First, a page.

In a weekly column that will usually be published on Thursdays, The State of Affairs will examine current debates, issues and news regarding Colchester United. This week, I discuss formations.

Despite limited use thus far this season, it seems that Colchester United seem a more comfortable and creative side when playing a 4-4-2 formation, as demonstrated last weekend in the 4-2 victory over Notts County.  Of course there are many factors that go into the performance of a team aside from tactics, but from viewing the team’s play it is hard to deny that the team look a more fluid and dangerous side going forward. However, there is good reason why this formation has been utilised little, and good reason why that looks to be the case going forward.

John Ward’s more familiar formation this season has featured 3 central midfielders, 2 wide attackers and 1 central striker – a 4-5-1 or 4-3-3 formation.  With talented wingers, a deep core of central midfielders and a lack of depth up front, this formation suits well the squad that Ward has had at his disposal. The problem here however has been a lack of attacking prowess. On the other hand, playing the 4-4-2 brings a problem in that it highlights the holes, and fails to shows the strengths, of the squad on the whole.

With the group of talented midfielders at his disposal, the 4-4-2 presents a tricky task for Ward in deciding who’s names make the team sheet. Last weekend it was Anthony Wordsworth and Andy Bond who got the start in the centre of midfield. Captain Kem Izzet sat on the bench alongside Lloyd James, and not in the squad was John Joe O’Toole. Arguably, all 5 of these players could be starting in the league. Whilst this is a good problem to have, particularly when injuries predictably take their toll, what Ward will want to avoid is a drop in morale for these players if their playing time should drop.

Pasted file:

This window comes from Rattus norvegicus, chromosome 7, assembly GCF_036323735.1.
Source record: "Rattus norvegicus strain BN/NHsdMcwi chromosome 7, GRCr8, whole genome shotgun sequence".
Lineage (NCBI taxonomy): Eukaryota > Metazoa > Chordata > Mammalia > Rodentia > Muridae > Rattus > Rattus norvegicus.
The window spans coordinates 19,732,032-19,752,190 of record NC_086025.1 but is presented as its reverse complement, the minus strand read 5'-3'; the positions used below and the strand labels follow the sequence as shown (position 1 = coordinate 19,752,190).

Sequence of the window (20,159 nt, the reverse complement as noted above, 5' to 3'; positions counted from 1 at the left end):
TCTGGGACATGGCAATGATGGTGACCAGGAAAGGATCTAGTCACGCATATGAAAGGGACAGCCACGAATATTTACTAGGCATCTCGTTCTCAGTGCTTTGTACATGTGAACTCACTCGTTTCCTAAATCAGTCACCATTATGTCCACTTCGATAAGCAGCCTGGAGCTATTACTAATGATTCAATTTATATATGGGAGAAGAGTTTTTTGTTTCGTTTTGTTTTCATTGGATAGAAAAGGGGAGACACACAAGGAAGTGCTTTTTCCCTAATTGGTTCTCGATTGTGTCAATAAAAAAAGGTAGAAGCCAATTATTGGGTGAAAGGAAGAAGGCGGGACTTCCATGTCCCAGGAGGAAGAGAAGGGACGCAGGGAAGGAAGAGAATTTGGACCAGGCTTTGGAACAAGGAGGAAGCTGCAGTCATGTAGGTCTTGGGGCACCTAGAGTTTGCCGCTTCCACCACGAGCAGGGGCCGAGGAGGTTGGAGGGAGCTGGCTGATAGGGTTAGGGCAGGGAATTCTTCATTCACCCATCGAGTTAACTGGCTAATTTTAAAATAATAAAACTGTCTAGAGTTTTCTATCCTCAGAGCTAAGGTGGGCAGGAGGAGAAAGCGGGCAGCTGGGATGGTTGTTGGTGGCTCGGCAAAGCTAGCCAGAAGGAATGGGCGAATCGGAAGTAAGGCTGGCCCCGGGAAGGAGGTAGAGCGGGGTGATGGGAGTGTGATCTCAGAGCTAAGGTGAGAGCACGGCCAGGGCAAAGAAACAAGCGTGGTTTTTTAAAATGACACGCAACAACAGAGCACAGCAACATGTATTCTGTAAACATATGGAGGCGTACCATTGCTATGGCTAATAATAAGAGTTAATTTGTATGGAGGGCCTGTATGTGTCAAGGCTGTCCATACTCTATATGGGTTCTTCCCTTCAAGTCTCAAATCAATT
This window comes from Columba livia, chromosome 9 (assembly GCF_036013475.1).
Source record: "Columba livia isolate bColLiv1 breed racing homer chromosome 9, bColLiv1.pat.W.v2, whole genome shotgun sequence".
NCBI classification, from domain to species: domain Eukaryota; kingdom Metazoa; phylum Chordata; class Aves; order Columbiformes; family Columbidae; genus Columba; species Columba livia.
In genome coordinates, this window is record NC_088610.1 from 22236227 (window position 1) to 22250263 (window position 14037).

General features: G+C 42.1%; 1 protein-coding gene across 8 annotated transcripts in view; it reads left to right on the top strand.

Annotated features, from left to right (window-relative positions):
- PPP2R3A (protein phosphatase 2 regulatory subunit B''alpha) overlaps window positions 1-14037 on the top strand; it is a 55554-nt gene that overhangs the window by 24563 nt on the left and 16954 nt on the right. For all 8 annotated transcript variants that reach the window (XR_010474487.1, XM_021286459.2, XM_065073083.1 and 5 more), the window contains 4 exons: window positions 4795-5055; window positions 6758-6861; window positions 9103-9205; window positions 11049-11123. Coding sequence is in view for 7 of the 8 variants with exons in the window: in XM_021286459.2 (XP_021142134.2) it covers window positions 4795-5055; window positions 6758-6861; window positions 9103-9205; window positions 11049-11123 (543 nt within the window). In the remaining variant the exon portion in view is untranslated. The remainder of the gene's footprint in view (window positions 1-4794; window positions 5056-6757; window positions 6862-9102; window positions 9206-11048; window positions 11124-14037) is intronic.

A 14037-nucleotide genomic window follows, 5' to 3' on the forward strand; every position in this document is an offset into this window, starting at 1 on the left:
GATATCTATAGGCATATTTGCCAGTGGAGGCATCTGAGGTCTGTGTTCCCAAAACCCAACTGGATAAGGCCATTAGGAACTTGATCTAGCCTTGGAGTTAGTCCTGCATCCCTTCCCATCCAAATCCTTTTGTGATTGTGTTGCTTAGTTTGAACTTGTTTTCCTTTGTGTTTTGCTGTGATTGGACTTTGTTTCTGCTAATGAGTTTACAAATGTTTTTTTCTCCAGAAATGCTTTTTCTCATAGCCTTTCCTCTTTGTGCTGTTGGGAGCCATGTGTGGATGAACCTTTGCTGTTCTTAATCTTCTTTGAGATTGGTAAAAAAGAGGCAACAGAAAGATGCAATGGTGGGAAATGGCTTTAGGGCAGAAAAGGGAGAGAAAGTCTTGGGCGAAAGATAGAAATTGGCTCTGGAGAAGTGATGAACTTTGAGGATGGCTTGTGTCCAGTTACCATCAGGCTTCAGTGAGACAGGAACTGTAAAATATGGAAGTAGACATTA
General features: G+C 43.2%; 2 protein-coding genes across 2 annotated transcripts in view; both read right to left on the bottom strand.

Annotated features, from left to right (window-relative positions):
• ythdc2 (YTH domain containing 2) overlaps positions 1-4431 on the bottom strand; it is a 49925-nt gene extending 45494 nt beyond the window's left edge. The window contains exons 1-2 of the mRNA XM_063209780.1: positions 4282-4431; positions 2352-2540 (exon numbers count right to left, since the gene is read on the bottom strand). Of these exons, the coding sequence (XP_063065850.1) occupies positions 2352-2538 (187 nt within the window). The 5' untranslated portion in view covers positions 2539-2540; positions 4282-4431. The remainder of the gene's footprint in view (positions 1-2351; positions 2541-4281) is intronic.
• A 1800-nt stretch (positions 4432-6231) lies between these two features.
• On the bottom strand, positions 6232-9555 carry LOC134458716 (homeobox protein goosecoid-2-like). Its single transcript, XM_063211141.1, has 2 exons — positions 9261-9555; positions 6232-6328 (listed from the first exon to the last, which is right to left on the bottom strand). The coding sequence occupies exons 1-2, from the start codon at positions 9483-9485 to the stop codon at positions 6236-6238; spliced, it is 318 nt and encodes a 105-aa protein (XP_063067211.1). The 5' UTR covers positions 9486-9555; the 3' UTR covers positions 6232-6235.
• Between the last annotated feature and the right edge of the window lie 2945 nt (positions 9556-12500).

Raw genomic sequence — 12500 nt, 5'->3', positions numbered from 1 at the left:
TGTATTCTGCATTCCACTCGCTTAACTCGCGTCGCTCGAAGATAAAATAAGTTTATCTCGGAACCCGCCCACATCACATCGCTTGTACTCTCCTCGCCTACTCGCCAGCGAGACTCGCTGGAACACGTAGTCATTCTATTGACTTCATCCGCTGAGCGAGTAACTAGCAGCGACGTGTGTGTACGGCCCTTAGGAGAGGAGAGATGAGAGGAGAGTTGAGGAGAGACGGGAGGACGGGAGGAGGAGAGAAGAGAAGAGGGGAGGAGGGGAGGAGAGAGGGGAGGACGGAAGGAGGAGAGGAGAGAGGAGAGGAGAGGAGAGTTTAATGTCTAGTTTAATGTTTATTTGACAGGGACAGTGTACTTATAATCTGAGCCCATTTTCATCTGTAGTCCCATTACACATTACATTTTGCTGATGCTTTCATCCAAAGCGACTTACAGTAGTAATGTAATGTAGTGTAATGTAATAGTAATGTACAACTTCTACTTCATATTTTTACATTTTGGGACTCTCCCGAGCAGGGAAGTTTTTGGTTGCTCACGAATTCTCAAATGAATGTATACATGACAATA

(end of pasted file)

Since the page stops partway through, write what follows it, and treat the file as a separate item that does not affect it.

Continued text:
It lies in stark contrast the situation up front however, with viably only 3 true strikers on the first team in Kayode Odejayi, Steven Gillespie and youngster Craig Arnott, the latter of which is yet to make an appearance for the club. Whilst reports earlier this week give hope to help from the transfer market in that respect, Steven Gillespie’s injury last weekend has only served to highlight further that depth at the position is still thin. Wide players such as last season’s top scorer Ian Henderson can fill the role when required, but given that Michail Antonio’s loan ends soon, he will most likely continue to be utilised on the wing.

What remains to be seen then is what Ward can do come January to help improve the depth up front, including perhaps bringing someone like Antonio back to the club (something he discussed in a press conference this morning), but in the mean time it looks as if his tactical options are limited.

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